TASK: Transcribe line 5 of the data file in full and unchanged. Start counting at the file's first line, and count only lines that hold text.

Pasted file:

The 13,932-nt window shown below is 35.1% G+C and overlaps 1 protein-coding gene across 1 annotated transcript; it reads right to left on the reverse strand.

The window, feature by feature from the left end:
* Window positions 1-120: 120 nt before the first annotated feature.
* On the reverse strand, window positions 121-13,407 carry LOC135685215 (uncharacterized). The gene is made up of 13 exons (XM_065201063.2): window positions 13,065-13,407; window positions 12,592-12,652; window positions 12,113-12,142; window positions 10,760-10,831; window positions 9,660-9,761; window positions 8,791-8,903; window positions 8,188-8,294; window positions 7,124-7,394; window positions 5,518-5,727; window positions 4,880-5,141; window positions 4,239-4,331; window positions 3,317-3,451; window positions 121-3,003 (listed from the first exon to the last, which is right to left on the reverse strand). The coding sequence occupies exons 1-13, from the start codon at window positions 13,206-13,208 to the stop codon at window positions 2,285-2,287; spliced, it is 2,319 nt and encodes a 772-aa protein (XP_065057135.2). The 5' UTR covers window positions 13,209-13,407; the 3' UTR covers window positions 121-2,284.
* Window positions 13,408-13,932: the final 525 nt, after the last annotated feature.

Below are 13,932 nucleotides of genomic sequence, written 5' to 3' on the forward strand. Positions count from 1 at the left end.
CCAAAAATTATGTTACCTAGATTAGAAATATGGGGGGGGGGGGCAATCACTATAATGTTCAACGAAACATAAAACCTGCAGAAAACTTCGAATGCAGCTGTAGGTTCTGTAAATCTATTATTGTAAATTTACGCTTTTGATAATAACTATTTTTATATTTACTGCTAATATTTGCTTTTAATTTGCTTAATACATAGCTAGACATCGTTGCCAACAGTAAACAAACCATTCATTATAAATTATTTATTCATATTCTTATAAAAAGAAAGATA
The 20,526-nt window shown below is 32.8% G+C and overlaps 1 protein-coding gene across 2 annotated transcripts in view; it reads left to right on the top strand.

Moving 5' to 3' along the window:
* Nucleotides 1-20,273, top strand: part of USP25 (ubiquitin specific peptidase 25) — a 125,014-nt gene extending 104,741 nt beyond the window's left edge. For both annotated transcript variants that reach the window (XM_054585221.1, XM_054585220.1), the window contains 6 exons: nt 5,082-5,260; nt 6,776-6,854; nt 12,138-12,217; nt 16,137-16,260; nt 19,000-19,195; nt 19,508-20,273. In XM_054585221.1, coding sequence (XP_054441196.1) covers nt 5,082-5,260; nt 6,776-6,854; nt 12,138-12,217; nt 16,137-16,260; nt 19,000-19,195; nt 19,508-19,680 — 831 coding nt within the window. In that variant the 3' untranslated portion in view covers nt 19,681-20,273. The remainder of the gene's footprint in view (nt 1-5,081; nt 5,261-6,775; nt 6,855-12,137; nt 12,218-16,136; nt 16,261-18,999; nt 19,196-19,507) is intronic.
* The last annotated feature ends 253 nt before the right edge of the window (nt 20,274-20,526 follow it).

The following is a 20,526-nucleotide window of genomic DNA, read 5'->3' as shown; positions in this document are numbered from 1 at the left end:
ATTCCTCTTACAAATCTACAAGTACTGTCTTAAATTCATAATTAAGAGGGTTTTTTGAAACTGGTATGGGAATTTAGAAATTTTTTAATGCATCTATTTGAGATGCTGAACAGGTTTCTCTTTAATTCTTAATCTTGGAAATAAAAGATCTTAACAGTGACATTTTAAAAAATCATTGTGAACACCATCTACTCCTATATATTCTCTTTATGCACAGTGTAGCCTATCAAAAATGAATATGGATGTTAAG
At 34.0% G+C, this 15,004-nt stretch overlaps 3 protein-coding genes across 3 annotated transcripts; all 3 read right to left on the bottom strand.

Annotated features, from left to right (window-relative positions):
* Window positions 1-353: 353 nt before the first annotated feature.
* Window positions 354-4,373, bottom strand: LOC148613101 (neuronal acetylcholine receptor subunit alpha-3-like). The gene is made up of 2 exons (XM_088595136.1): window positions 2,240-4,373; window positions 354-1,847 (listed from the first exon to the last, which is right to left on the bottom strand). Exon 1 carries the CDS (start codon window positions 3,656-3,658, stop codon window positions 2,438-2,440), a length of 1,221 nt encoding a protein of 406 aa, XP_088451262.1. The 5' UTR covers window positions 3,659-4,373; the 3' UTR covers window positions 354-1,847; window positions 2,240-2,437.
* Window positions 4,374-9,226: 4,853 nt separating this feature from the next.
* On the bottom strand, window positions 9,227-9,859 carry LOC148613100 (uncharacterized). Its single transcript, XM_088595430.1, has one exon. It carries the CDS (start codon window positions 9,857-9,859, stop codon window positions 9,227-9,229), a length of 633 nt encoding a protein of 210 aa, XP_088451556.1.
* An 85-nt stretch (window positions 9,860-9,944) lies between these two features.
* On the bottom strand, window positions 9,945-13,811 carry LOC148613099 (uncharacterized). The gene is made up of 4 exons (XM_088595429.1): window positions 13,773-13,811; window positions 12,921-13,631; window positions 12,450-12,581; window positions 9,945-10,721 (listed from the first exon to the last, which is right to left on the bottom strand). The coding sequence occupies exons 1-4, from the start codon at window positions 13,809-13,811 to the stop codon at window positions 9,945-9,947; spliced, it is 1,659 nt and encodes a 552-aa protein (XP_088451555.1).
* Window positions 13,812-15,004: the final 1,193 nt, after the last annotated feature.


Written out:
* Window positions 13,408-13,932: the final 525 nt, after the last annotated feature.